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Vienna Offers Free Use Of Bicycles – For The Second Time

VIENNA (dpa) – Cheerful blue and pink bicycles have again become part of the city scene for the second time in three months.

The “Viennabikes” are owned by the city and available to the public at streetcorner racks. The principle is like a supermarket cart – one puts a two euro coin into a slot, and the bike is free for use. At the end of the ride, one returns the bike to any rack, chains it up and gets the two euros back.

Simple, convenient, and an ideal supplement to car or public transport, says Vienna Mayor Michael Haeupl.

There was only one problem when the scheme was first tried in May – hundreds of bikes promptly disappeared. The Viennese loved them so much they had to take them home. A political row resulted which left the city authorities licking their wounds, but insisting they would try again.

Carrot and stick methods were employed. Bike thieves were prosecuted, but that still didn’t bring most of the bikes back. Then Viennabike organizer Michael Kuhn devised a scheme of gifts and competition prizes as an incentive.

Plans to repeat the project included elaborate precautions against a new crimewave.

Cyclists would have to identify themselves via mobile phone to get a code number unlocking the bike and another number would be issued making sure they locked it up again after four hours. After that there would be – at first polite – admonitions by SMS, and finally an ultimatum and prosecution.

This appeared foolproof, but critics said it was too complicated. So the scheme was initially relaunched this week without it.

The 1,200 Viennabikes distributed in racks around eight districts of the city are again to be had for the drop of a two-euro coin.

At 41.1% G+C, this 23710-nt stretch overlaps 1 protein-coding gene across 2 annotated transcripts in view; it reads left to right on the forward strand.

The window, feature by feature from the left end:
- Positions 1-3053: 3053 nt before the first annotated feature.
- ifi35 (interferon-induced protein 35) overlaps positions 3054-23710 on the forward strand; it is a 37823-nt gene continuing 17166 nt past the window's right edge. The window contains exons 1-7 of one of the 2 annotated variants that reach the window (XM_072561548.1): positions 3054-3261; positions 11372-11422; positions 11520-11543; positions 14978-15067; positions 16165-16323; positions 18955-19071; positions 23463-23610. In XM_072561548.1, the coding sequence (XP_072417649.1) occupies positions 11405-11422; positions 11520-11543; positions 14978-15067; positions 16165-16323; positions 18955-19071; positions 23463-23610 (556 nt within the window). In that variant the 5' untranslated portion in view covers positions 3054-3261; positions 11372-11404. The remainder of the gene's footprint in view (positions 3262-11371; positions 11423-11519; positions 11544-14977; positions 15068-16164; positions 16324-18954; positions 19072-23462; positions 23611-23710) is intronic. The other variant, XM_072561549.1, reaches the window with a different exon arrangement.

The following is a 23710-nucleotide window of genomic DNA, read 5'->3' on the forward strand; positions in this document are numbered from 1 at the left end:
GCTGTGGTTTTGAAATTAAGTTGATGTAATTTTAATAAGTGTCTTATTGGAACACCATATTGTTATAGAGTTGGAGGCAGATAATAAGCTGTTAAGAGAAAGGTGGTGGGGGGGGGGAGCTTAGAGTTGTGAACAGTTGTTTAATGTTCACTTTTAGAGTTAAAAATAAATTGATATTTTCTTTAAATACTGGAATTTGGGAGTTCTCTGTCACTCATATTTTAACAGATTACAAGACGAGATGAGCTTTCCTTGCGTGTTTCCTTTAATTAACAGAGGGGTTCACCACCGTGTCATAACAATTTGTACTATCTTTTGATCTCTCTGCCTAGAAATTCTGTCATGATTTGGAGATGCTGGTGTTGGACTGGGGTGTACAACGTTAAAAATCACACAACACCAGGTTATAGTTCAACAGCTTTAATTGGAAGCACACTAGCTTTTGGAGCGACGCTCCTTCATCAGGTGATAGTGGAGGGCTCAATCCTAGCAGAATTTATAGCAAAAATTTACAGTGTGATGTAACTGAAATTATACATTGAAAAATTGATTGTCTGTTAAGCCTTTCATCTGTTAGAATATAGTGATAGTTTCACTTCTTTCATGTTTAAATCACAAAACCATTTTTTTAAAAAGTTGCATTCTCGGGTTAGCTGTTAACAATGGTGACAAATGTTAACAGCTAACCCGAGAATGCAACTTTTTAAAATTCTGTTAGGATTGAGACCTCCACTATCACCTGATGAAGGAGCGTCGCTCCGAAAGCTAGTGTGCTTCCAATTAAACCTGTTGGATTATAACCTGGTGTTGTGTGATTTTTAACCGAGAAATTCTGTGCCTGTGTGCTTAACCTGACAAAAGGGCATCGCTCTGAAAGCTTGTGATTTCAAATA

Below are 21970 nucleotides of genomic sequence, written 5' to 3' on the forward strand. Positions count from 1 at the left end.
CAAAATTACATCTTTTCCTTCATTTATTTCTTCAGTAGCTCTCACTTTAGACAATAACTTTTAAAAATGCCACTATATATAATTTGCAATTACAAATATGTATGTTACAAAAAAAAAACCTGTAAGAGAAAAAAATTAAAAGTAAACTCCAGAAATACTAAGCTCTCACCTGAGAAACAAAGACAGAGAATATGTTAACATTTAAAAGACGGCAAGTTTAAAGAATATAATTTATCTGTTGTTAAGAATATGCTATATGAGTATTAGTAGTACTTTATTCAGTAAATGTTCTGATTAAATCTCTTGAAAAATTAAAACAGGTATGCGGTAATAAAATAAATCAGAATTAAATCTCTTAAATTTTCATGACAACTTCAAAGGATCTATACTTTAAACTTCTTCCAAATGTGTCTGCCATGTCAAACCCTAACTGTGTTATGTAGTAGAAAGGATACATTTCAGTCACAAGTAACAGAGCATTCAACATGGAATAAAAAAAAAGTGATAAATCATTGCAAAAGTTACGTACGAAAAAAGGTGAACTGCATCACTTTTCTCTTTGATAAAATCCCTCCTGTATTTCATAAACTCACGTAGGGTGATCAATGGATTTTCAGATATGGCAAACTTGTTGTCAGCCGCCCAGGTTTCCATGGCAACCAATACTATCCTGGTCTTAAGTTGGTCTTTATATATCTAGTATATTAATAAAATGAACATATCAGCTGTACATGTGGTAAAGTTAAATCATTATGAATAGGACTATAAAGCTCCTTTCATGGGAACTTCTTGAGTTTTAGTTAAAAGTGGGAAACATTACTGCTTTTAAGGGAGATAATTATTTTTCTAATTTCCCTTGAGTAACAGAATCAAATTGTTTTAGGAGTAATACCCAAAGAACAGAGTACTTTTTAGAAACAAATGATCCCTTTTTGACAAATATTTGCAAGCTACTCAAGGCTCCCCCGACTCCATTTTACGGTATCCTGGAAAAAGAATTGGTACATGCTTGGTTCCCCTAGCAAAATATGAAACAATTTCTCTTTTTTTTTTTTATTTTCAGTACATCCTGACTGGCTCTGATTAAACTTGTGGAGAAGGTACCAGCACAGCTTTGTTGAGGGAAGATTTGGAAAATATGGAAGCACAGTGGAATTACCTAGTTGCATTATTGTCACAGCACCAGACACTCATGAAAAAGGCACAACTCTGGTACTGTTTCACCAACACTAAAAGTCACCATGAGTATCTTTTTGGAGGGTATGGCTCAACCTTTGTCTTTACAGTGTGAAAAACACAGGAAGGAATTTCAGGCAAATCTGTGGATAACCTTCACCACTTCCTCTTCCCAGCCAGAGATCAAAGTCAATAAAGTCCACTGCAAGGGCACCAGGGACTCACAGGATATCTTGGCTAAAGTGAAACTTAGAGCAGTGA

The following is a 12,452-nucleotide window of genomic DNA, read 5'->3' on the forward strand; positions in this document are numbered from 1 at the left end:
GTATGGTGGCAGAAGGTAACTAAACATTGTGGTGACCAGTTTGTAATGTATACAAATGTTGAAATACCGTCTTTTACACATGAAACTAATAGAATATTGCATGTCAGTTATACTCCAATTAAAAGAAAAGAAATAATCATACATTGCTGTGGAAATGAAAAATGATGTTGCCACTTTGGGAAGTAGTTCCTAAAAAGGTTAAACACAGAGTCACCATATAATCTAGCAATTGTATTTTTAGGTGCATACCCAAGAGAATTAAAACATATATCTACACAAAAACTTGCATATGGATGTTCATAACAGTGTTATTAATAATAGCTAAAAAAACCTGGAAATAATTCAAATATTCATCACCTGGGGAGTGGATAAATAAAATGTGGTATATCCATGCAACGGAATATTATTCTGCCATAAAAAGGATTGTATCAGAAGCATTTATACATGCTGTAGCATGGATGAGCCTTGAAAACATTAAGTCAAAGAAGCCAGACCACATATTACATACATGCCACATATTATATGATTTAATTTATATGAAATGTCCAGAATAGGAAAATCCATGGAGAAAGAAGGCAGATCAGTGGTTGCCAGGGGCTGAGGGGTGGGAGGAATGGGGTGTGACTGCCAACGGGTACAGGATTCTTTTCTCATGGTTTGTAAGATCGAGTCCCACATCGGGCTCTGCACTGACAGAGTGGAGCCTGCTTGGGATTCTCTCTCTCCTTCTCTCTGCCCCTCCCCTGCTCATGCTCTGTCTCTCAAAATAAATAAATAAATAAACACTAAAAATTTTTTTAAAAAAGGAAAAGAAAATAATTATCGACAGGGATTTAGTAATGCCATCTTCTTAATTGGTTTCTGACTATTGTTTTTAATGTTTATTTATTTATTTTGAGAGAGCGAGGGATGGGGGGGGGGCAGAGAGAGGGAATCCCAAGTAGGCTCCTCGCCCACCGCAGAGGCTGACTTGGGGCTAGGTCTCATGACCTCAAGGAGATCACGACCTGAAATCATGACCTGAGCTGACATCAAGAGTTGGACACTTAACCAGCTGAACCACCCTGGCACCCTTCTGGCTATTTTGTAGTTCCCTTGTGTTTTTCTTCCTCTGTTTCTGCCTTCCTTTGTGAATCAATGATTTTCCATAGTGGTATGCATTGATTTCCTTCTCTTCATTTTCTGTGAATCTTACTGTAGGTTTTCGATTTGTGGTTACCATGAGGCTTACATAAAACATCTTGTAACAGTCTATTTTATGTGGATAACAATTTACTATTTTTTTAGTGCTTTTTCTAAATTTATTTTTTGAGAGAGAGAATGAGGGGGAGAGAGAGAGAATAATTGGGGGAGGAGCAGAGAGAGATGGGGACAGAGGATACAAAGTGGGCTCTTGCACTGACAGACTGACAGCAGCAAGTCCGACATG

But this time, the organizers say, there are more cyclist patrols seeing that the riders do not take the bikes outside the prescribed districts, between the Danube Canal bordering the city centre to the east, and the Guertel road separating the inner from the outer districts in the west.

To avoid any impression of “enforcement”, the patrols are dubbed “Info-Teams”. They stress they are not vigilantes or “sheriffs”. They simply inform riders of any infringement of the rules, and turn them back if they are outside the limits. Only the unrepentant are threatened with the police.

By inserting the coin and taking the bike, the user automatically enters into a “leasing contract” with Viennabike. The terms and penalties are set out on leaflets on the cycle racks and on the backs of the bikes.

One day after the relaunch, Kuhn heaved a sigh of relief. “This time it’s a lot better.” The “Info-teams” stopped 50 cyclists on the first day for riding outside the allowed areas. Ten bikes were confiscated. One man was caught taking a bike away on a train. There were a few other complaints to police resulting in fines of 50 euros.

“People know much better now how to deal with the Viennabikes, and why they are there”, said Kuhn. “Misuse has declined, not least due to the presence of the Info-Teams.”

The organizers hope that if things continue going smoothly, they will not have to use their scheme of code numbers and SMS messages at all.

Vienna has not been alone with its problems. In Copenhagen the system only worked with a system of fines, but is now running well. In the German state of Bavaria, the first operator who tried it went broke.

In Berne in Switzerland, users have to pay about 35 euros deposit. Otherwise it wouldn’t work, say the organizers. When the scheme was first introduced 20 years ago, the bikes all vanished. One was later found as far away as New Zealand.

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